By Robert Salladay
Times Staff Writer
April 1, 2005
SACRAMENTO ‹ Gov. Arnold Schwarzenegger is working to quell a political firestorm over death and disability benefits for public employees ‹ even while accusing unions that oppose him of spreading "propaganda."
The governor is on the defensive about his plan to overhaul California's public pension system, after police and firefighters seized on a critical part of the proposal, saying it would end death and disability benefits for public safety officers hired after June 2007.
Schwarzenegger has said the benefits would be protected through legislation. But the issue has soured his relationship with law enforcement as he prepares for a possible special election this year to ask voters to approve his far-reaching changes to state government.
Reforming the financially burdened public pension system is one of four major components of his agenda ‹ and is proving to be perhaps the most controversial.
Schwarzenegger held five private meetings with police chiefs, police officers, fire chiefs, narcotics agents and county sheriffs in the Capitol on Thursday to hear their complaints.
He has scheduled a meeting with two fathers and a widow of slain officers at his Santa Monica office Monday.
"We're trying to give him the benefit of the doubt. We feel he has been receiving the wrong information," said Linda Soubirous, 43, the wife of a Riverside sheriff's deputy who was gunned down in 1993, leaving her widowed with a 1-year-old and a baby on the way.
Schwarzenegger canceled a meeting Monday with two widows, police union officials said, after the women participated in radio ads saying the governor's plan "will hurt the families of those who die keeping California safe."
The ads, sponsored by the 9,000-member Los Angeles Police Protective League, are running in Southern California and on Armed Forces Radio. California Families Against Privatized Retirement, a coalition that includes firefighters, police and teachers is running a second ad criticizing the governor on the issue.
Tammy Monego, whose husband was shot six times and killed by a robbery suspect in 1998, speaks in one of the L.A. police union radio ads. She won't be attending the governor's meeting.
"I was certainly willing to sit and speak with him, but apparently my verbal discontent has offended him in some manner," said Monego, 39, a law enforcement officer. "That is too bad. It's politics. But I didn't start this, he did."
The governor's office said the invitation to the meeting was not withdrawn. But in speaking with Soubirous, the governor's aides expressed disappointment that the women appeared to have formed hard-set opinions about the issue without first talking with the governor.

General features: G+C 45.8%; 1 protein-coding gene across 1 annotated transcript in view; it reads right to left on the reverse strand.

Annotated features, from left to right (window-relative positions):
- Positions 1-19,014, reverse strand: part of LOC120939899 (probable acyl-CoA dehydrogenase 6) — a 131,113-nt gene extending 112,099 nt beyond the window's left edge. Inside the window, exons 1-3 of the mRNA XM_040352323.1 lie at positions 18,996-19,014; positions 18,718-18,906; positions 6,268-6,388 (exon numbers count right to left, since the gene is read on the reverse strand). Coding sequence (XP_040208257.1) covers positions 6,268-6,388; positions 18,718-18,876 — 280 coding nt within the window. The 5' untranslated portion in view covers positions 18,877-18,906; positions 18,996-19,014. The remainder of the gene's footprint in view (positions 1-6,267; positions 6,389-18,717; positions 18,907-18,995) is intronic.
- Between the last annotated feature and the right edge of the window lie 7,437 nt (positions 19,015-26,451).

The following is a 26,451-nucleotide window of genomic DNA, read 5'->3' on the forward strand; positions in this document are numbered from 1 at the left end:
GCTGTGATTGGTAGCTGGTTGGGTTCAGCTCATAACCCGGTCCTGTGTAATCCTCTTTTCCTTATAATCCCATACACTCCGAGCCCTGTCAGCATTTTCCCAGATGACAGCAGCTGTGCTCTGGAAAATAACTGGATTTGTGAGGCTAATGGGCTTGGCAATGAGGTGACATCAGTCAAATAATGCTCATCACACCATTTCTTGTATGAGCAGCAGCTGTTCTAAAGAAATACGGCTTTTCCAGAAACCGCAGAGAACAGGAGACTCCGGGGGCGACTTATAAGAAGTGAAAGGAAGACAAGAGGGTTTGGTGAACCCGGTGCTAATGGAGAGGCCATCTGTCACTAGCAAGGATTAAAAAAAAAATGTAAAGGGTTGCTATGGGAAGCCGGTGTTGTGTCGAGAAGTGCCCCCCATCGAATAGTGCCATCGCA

Schwarzenegger blamed unions for causing an unneeded stir.
"That's just propaganda that they are spreading out there, that the unions are spreading," Schwarzenegger said on KFI-AM (640) this week. "They are saying that I'm trying to take away those benefits. I'm not. What we are trying to do is just reform the pension part of the whole deal so that it is fair and that we don't get bankrupt."
Currently, state employees and teachers get a guaranteed pension amount when they retire. If the financial markets or the state's fiscal health falls dramatically, as happened four years ago, taxpayers must fund the difference to pay the guaranteed benefits. Schwarzenegger wants to end that up-and-down effect.
Under Schwarzenegger's plan, the guaranteed amount would be eliminated and replaced with a system in which employees and the state set the amount going into pensions. His plan has been compared to a 401(k), but details of how it would work remain vague.
Death and disability benefits are considered a defined benefit and would therefore be eliminated under Schwarzenegger's plan, according to a legal analysis by the state attorney general's office.
Lawmakers are preparing a bill that would give local governments authority to provide the benefits.
Thursday, after weeks of criticism on the issue, Schwarzenegger held back-to-back meetings with the California Peace Officers Assn., the California Police Chiefs Assn., the California Fire Chiefs Assn., the California Narcotics Officers Assn. and the California State Sheriffs Assn.
The governor's office said several of the participants appealed to Schwarzenegger by reminding him that his father was a police officer in Austria. Schwarzenegger's father, a member of the Nazi Party during World War II, served as a regional police official when the governor was growing up.
After a 30-minute meeting with Schwarzenegger in the Ronald Reagan Cabinet Room, Lodi Police Chief Jerry Adams said the governor was cordial but that no negotiations had taken place. More meetings are planned.
"I don't think the 'error' word was used, but the governor realizes that certainly the death benefits issue is a huge issue for firefighters and law enforcement all across the state," Adams said.
The 30,000-member California Professional Firefighters union has called Schwarzenegger's plan a "full-throated assault on retirement security Š that guarantees profits for Wall Street."
Spokesman Carroll Wills said the governor has alienated his group, which internal surveys show is 55% Republican or independents who "lean Republican."
"The governor has picked the one issue that is guaranteed to galvanize first-responders," Wills said, "And that is their pension security."
Copyright 2005 Los Angeles Times